So Yale University and Yale University Press consulted two dozen authorities, including diplomats and experts on Islam and counterterrorism, and the recommendation was unanimous: The book, “The Cartoons That Shook the World,” should not include the 12 Danish drawings that originally appeared in September 2005. What’s more, they suggested that the Yale press also refrain from publishing any other illustrations of the prophet that were to be included, specifically, a drawing for a children’s book; an Ottoman print; and a sketch by the 19th-century artist Gustave Doré of Muhammad being tormented in Hell, an episode from Dante’s “Inferno” that has been depicted by Botticelli, Blake, Rodin and Dalí.
“We do not negotiate with terrorists. We just accede to their anticipated demands’. That is effectively the new policy position at Yale University Press,” Cary Nelson, the president of the American Association of University Professors, wrote in an open letter.
“There is a repeated pattern of violence when these cartoons have been republished,” University Vice President and Secretary Linda Lorimer said in an interview. Indeed, while the 2005 violence was the most severe outbreak, there have been subsequent incidents related to the republication of the images as recently as June of last year. In total, about 200 people have been killed in incidents related to the cartoons.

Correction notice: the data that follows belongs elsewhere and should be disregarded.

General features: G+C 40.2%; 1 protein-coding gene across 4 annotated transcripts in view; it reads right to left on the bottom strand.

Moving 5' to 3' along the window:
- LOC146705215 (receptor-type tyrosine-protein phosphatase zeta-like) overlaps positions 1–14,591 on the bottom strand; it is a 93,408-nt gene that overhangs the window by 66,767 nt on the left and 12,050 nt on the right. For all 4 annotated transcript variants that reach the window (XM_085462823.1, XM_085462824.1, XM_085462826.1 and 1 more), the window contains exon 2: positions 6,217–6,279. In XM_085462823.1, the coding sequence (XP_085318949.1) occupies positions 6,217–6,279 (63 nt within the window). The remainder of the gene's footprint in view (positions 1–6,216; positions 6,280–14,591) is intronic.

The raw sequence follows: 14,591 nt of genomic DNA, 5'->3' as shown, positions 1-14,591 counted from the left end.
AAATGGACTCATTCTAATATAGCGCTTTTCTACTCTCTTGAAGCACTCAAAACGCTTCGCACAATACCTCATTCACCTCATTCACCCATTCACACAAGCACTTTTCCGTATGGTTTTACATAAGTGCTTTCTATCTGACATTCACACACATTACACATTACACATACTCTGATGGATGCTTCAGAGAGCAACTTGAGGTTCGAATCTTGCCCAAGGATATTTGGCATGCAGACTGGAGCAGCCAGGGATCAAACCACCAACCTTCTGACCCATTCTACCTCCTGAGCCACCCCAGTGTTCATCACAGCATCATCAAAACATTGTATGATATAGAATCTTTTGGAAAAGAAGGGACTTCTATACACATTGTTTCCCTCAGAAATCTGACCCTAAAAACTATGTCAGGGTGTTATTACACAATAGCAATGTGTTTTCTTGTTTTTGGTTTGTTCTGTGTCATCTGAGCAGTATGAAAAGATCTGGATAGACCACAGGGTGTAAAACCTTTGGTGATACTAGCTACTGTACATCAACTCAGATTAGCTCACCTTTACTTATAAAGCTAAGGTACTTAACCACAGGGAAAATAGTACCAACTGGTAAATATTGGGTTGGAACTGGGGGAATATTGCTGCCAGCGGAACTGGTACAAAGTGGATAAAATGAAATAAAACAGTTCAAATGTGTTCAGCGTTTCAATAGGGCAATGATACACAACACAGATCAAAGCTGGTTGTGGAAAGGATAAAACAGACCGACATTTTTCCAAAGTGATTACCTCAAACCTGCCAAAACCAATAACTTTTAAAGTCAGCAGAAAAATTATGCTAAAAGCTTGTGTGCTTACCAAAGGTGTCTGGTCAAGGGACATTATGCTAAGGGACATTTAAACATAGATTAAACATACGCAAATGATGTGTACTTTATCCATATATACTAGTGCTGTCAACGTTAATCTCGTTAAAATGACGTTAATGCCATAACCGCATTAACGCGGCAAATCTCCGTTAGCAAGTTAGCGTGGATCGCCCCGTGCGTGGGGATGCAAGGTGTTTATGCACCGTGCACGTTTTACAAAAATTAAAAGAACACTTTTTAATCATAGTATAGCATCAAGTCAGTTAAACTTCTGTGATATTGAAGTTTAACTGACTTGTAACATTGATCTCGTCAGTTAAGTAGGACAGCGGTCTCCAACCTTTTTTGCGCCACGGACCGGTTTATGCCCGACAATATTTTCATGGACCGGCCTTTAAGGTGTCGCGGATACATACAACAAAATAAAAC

“The homework for us here this summer,” Lorimer said, “was to ask people in positions who could give expert counsel whether there is still an appreciable chance of violence from publishing the cartoons.”
I think the repeated pattern of violence serves an important pedagogical function: It reminds people that Islam is incompatible with Western values.
Paramilitary troops patrolled the streets of a town in eastern Pakistan yesterday after Muslim radicals burnt to death eight members of a Christian family, raising fears of violence spreading to other areas.
Hundreds of armed supporters of Lashkar-e-Jhangvi, an outlawed Islamic militant group, set alight dozens of Christian homes in Gojra town at the weekend after allegations that a copy of the Koran had been defiled.
A few Muslims in Islington England recently demonstrated their strong feelings about burning hot literature. The West doesn't need this.
Three Muslim men who poured petrol through the letterbox of a publisher who they had heard was printing a controversial book about the Prophet Muhammed were today each jailed for four and a half years.
Ali Beheshti, Abrar Mirza and Abbas Taj planned to set fire to Gibson Square Books after discovering it was going to publish The Jewel of Medina, a book about the Prophet and his young wife.
|Share |||By Randall Parker at 2009 August 18 11:22 PM Civilizations Clash Of|